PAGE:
After lagging behind the rest of the country in post-recession jobs recovery, the Valley of the Sun has seen considerable gains over the last few quarters, with local employment rising 1.3 percent in the third quarter of 2012 alone. 42,600 positions have been added to the metro since the beginning of the year and, in tandem with national trends, more people have begun looking for work—causing the unemployment rate to tick up slightly to 7.3 percent.
One of the greatest contributors to the job gains has been the state-approved Renewable Energy Tax Incentive Program of 2010, which is already translating into hundreds of positions. First Solar is currently constructing a new manufacturing center in Mesa that will bring 600 jobs to the region, and San Diego-based Maxwell Industries is set to open a manufacturing facility in Peoria that will generate around 200 jobs.
Thus, as the jobs picture begins to brighten, vacancies have fallen below their pre-recession 2006 levels. According to Hendricks & Partners, overall vacancy dipped 10 basis points over the last quarter to 6.4 percent, this after falling 80 basis points during the first half of the year. Additionally, the last two quarters netted more than 1,000 move-ins.
As absorption of existing inventory ramps up, construction has begun to lose pace from previous years—allaying concerns of oversaturation of supply. Just over 500 have been delivered so far in 2012, this compared to 640 in 2011 and nearly 3,000 in 2010. However, a new wave of supply may be coming in the next couple of years, as developers have requested permits for 2,860 annualized units. At least 5,300 units are expected to be added between the Q4 2012 and the end of 2014.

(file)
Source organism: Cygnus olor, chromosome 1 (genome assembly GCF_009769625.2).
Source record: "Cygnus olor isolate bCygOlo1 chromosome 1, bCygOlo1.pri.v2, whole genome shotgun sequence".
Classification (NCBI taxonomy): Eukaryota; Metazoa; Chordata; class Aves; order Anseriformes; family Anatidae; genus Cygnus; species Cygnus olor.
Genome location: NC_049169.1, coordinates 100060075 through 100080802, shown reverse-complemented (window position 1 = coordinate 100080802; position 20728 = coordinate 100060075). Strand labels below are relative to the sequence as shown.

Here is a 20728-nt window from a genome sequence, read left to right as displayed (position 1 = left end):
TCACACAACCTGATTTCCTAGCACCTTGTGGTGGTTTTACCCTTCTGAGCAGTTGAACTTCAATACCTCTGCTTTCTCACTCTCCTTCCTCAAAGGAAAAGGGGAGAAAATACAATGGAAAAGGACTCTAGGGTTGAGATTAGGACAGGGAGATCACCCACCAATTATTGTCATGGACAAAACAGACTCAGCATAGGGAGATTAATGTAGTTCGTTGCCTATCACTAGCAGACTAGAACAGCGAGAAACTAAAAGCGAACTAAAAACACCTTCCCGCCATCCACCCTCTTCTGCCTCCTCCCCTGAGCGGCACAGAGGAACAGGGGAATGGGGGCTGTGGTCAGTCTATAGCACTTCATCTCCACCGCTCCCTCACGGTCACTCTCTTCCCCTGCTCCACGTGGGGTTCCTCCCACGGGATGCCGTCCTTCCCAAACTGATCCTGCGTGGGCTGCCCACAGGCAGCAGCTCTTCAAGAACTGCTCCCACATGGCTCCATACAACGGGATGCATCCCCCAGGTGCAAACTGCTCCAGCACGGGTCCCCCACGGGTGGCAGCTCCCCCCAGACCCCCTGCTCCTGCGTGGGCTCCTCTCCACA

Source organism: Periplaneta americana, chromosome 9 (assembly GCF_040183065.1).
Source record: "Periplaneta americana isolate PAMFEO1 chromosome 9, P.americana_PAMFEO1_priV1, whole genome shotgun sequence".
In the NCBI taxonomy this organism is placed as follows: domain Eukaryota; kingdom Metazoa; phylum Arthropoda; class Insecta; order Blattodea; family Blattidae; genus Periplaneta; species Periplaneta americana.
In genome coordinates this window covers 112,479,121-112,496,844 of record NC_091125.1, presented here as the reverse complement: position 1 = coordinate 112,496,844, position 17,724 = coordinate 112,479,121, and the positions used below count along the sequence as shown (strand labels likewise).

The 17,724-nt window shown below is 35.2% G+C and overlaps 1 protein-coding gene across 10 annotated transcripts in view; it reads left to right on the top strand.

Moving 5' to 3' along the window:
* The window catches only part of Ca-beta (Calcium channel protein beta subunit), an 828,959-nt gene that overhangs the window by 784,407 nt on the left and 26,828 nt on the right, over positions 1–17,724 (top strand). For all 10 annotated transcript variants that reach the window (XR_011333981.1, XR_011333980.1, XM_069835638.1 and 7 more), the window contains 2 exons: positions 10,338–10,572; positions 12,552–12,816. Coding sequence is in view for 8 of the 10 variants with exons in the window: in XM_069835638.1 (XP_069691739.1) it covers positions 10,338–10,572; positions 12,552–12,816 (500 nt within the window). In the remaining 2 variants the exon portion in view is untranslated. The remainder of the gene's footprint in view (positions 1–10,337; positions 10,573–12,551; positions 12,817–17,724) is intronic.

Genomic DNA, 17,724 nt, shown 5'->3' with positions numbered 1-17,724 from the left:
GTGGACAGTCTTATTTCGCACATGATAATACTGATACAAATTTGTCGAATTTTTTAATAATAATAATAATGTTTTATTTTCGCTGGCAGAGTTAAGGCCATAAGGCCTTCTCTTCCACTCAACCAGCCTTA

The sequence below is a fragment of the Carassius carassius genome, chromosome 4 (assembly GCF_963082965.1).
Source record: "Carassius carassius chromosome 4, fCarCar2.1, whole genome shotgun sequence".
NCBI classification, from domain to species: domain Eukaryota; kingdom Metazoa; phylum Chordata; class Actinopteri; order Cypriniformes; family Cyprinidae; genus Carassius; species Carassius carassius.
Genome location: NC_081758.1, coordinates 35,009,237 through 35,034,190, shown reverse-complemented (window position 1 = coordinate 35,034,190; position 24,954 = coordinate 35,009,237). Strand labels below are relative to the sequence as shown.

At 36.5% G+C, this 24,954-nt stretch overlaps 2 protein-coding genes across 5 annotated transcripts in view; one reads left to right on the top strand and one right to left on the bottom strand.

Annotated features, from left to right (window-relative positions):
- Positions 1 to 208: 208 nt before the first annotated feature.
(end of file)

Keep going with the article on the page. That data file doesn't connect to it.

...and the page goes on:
Overall rents increased by 1.2 percent to $777 per month between March and September, with the South Scottsdale submarket seeing the greatest increase of 3.5 percent. Meanwhile, the North Scottsdale area posted the highest average rent—at $1,021 per month. According to Hendricks & Partners, Class A asking rents have increased nearly 2 percent to $1,046 per month over the last year.
Forbes recently ranked Phoenix ninth among its list of the “Top 10 Potential Boom Cities,” citing its prospective industry diversity and marked job growth. Sustained economic growth of 2.3 percent is expected to continue throughout the year, and some speculate on into 2013.
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